BROOKSVILLE — Hernando County's emergency medical service providers are getting a hand from the private sector.
Earlier this month, the County Commission awarded a certificate to a Pasco-based private ambulance service, MedFleet Inc., allowing the company to expand its medical transport services in Hernando County and fill some unmet needs.
Basic ambulance transport services through MedFleet have already begun, and, beginning Monday, advanced life-support ambulances will also be available.
MedFleet will be able to provide transport services between hospitals, skilled nursing facilities and assisted living facilities, as well as out-of-county transport. The county will not pay for MedFleet's services. Instead, the company will collect through insurance and private-paying customers.
Mike Rampino, the county's new public safety director, told commissioners that there are times when county EMS units are so busy responding to emergency calls that nonemergency transfers get delayed.
Out-of-county transfers are also a problem because they mean ambulances can be gone for hours. Rampino said the county even has a policy that no more than one out-of-county transport can take place at a time.
In addition, between midnight and 8 a.m., the county's ambulances transport only the most seriously ill or injured patients. Anyone else must wait, Rampino said. And that can tie up hospital beds for hours and also cause issues at the facilities waiting for the patients.
Those are some of the areas where MedFleet can fill a need, company officials told commissioners.
Under the company's agreement with the county, MedFleet will be able to provide any basic life-support transport between facilities and advanced life support ambulance service for all patients, except the most severely injured and ill, from midnight to 8 a.m. If the county cannot respond to the most urgent cases during those hours, officials can assign them to MedFleet.
A family business, MedFleet and its sister corporation, Wheelchair Transport Service, have been serving Central Florida for decades, co-owner George B. "Bud" Williams told commissioners. The companies provide 100,000 transports annually, including service in Pasco, Pinellas and Polk counties, and as far south as Collier County.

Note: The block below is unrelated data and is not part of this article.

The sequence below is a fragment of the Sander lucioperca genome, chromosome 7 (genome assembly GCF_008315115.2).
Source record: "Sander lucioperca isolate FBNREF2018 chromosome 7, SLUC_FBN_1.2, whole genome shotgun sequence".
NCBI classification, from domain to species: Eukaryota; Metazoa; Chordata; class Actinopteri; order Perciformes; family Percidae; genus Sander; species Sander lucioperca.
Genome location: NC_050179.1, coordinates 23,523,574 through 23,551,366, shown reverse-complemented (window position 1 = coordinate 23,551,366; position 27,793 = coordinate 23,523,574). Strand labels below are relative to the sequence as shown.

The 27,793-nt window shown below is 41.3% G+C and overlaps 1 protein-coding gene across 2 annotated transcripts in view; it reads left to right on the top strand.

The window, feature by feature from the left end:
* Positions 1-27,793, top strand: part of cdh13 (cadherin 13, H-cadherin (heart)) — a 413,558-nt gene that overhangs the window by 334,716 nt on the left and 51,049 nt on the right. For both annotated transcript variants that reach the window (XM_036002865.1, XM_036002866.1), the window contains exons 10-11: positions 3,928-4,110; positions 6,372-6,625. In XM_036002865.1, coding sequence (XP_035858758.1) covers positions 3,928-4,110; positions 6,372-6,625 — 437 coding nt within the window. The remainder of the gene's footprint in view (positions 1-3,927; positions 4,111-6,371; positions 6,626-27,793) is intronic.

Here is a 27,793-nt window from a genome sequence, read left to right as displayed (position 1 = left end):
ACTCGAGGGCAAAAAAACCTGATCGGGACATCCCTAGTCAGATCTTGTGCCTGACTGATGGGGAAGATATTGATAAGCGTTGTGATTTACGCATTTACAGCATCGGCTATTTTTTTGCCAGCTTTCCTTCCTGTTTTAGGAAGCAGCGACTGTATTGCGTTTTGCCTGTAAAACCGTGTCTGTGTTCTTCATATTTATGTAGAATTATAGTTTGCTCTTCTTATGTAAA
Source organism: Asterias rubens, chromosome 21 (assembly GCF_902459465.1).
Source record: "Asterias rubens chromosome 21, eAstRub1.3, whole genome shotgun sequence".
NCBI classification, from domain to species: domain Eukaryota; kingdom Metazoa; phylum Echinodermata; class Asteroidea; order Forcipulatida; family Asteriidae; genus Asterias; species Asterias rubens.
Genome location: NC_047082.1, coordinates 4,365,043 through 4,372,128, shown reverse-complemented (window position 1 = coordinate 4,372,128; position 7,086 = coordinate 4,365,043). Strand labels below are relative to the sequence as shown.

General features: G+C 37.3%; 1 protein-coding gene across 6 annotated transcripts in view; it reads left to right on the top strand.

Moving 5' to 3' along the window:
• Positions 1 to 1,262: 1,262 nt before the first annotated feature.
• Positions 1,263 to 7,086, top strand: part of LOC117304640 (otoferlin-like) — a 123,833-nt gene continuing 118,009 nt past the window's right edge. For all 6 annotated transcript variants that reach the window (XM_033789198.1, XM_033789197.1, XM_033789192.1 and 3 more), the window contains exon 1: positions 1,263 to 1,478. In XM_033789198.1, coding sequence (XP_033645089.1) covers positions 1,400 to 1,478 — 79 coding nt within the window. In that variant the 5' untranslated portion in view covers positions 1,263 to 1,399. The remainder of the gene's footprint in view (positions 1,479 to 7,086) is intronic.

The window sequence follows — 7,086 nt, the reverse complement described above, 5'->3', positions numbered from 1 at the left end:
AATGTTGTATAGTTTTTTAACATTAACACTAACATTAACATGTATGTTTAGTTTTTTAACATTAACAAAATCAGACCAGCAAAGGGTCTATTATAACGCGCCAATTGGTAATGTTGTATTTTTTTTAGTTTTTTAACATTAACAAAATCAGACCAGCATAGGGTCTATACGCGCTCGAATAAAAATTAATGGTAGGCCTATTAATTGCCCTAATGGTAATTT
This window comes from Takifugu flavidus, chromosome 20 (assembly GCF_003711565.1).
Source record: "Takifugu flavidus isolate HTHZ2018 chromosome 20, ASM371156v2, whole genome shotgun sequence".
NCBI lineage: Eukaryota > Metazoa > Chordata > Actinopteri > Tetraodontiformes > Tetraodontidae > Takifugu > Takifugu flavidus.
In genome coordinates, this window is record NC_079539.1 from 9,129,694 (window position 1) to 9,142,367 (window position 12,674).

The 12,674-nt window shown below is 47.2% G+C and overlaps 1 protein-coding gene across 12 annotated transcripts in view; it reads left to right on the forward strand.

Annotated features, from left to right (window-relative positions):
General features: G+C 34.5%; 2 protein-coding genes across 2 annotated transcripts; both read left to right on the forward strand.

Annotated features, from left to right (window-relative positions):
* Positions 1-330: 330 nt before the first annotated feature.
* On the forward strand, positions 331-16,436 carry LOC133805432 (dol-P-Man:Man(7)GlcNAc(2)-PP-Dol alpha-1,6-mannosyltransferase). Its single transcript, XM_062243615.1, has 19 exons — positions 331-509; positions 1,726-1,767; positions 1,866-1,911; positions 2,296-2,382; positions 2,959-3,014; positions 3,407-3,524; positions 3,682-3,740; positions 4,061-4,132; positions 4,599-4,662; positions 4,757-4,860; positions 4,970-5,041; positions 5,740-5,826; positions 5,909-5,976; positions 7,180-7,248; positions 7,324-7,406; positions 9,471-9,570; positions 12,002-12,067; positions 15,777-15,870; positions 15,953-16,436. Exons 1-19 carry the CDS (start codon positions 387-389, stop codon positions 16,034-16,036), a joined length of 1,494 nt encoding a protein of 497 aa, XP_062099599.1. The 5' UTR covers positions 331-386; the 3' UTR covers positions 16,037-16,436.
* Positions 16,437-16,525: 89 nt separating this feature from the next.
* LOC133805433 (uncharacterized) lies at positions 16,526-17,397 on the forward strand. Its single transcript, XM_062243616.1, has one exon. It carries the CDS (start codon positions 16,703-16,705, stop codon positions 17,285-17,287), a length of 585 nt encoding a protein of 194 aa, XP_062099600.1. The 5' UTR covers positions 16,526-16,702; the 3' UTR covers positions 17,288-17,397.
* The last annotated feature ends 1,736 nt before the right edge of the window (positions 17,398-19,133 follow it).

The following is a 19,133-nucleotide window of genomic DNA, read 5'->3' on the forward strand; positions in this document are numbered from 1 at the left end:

MedFleet president and co-owner John Williams assured the Hernando commission that the company had the financial capability to provide the ser-vices promised. He talked about the company's "quality without compromise" slogan and vowed to establish a presence in the county and to do business locally.
The company will complement what is already being provided by the county's emergency medical services, said Andrew Williams, general manager and co-owner.
In speaking with county service providers and those in the medical community, the need for additional transport service was clear, Williams said. Hospital officials said they would like to see transport services for patients within an hour of a call, he said, but "this standard is frequently not available."
Last week, as the company was moving additional vehicles to Hernando County, Andrew Williams said his company has worked to establish relationships with local medical facilities over the last several years, always intending to provide more.
The timing to seek the full ambulance certificate was prompted by the consolidation of fire rescue services currently under way in Hernando, he said.
The county's hospitals wrote supportive letters, encouraging the commission to approve the certificate for MedFleet.
Oak Hill Hospital has contracted with the company for several years to provide stretcher and wheelchair transport for patients leaving the hospital.
"They have provided impeccable service, frequently going above and beyond to meet the needs of our patients," wrote the hospital's case management director, Yvonna Johnston. "Their service is provided in a professional, efficient and courteous manner."
Patrick Maloney, chief executive officer for Brooksville Regional and Spring Hill Regional hospitals, also urged the commission to grant the certificate.
"I believe our hospital, our patients and the residents of our county would benefit from their presence here and the quality services they provide," Maloney wrote. "Our facilities have years of positive experience working with MedFleet, and we intend to utilize their ambulance services once they receive this licensure."
Not everyone has enthusiastically supported the MedFleet certificate.
Tom Diaz, regional general manager for American Medical Response of Florida, urged commissioners to delay a decision until his company's application for the same certificate could come before the commission.
The community should have a choice of companies, he said.
His attorney, Seth Mills, said the MedFleet application indicated there were still details to be worked out, so it wasn't ready for approval.
But Hernando County Attorney Garth Coller said that the application by MedFleet was complete and that the commission could consider only specific issues in making its decision, such as whether there was a need for the service and whether MedFleet had the ability to provide it.
How the choice might affect another potential provider should not be considered, Coller said.
Commission chairman Dave Russell boiled it down further, translating Coller's advice.
"First come, first served," Russell said.'
Barbara Behrendt can be reached at firstname.lastname@example.org or (352) 848-1434.